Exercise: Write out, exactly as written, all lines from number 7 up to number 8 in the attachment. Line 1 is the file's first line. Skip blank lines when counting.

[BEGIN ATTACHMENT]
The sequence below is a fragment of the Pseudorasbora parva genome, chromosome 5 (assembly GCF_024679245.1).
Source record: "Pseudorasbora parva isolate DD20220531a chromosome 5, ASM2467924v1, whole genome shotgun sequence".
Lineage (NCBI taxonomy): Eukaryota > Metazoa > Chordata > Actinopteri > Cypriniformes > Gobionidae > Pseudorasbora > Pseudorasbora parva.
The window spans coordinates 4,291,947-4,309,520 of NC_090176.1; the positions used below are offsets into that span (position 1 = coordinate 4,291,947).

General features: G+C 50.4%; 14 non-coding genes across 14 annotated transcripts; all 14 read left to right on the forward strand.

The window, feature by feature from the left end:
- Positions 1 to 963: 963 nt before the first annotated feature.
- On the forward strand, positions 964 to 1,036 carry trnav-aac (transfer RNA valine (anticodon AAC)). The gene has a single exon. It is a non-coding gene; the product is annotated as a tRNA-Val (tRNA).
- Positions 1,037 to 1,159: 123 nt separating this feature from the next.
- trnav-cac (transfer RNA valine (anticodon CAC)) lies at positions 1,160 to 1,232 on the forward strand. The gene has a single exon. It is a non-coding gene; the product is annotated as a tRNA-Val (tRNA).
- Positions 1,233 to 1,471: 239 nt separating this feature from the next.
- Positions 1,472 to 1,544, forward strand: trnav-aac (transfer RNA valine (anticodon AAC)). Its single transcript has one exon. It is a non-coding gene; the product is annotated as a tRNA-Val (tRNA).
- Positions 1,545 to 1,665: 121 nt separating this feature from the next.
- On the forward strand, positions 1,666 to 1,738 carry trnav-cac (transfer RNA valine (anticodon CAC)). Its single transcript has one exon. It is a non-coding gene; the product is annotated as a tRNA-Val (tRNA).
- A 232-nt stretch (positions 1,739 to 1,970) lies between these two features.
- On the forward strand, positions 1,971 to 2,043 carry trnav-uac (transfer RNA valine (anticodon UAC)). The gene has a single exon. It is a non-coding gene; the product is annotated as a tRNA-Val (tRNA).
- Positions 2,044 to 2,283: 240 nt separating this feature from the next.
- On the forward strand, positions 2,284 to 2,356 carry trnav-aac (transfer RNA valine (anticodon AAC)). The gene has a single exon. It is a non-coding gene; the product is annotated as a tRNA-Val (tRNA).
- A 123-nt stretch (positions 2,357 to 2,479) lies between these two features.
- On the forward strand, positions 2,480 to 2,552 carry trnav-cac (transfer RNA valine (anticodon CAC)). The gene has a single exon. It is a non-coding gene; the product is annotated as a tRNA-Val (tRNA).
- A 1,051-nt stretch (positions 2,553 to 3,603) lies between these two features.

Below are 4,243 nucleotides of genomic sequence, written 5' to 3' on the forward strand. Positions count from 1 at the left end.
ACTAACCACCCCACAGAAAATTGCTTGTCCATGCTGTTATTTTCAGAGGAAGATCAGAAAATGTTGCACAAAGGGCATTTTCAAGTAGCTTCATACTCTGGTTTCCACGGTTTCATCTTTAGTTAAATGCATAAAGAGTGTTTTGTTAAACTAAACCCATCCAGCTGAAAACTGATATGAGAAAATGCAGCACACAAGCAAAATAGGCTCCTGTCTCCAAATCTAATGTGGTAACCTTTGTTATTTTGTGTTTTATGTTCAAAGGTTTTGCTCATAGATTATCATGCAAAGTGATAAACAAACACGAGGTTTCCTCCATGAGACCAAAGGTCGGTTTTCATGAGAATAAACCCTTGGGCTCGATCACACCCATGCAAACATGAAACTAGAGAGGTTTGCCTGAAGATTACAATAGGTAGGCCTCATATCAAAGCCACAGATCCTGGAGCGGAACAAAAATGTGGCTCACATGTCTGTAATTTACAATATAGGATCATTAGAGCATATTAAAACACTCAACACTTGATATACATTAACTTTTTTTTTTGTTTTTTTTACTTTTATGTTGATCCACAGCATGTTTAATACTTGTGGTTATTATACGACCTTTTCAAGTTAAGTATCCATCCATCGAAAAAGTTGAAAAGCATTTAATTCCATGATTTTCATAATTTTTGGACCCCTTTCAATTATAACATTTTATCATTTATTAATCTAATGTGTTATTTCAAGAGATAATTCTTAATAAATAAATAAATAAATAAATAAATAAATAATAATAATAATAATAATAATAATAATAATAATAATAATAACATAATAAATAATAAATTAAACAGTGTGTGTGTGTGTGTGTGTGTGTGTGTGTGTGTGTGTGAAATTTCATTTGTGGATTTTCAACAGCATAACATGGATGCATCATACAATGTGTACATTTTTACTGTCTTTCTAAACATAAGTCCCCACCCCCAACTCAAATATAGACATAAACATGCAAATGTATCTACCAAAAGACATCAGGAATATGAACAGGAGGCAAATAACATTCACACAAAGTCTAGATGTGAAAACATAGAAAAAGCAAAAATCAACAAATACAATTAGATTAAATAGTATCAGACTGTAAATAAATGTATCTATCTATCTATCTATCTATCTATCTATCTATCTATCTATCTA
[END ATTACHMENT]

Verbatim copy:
- Positions 1 to 963: 963 nt before the first annotated feature.
- On the forward strand, positions 964 to 1,036 carry trnav-aac (transfer RNA valine (anticodon AAC)). The gene has a single exon. It is a non-coding gene; the product is annotated as a tRNA-Val (tRNA).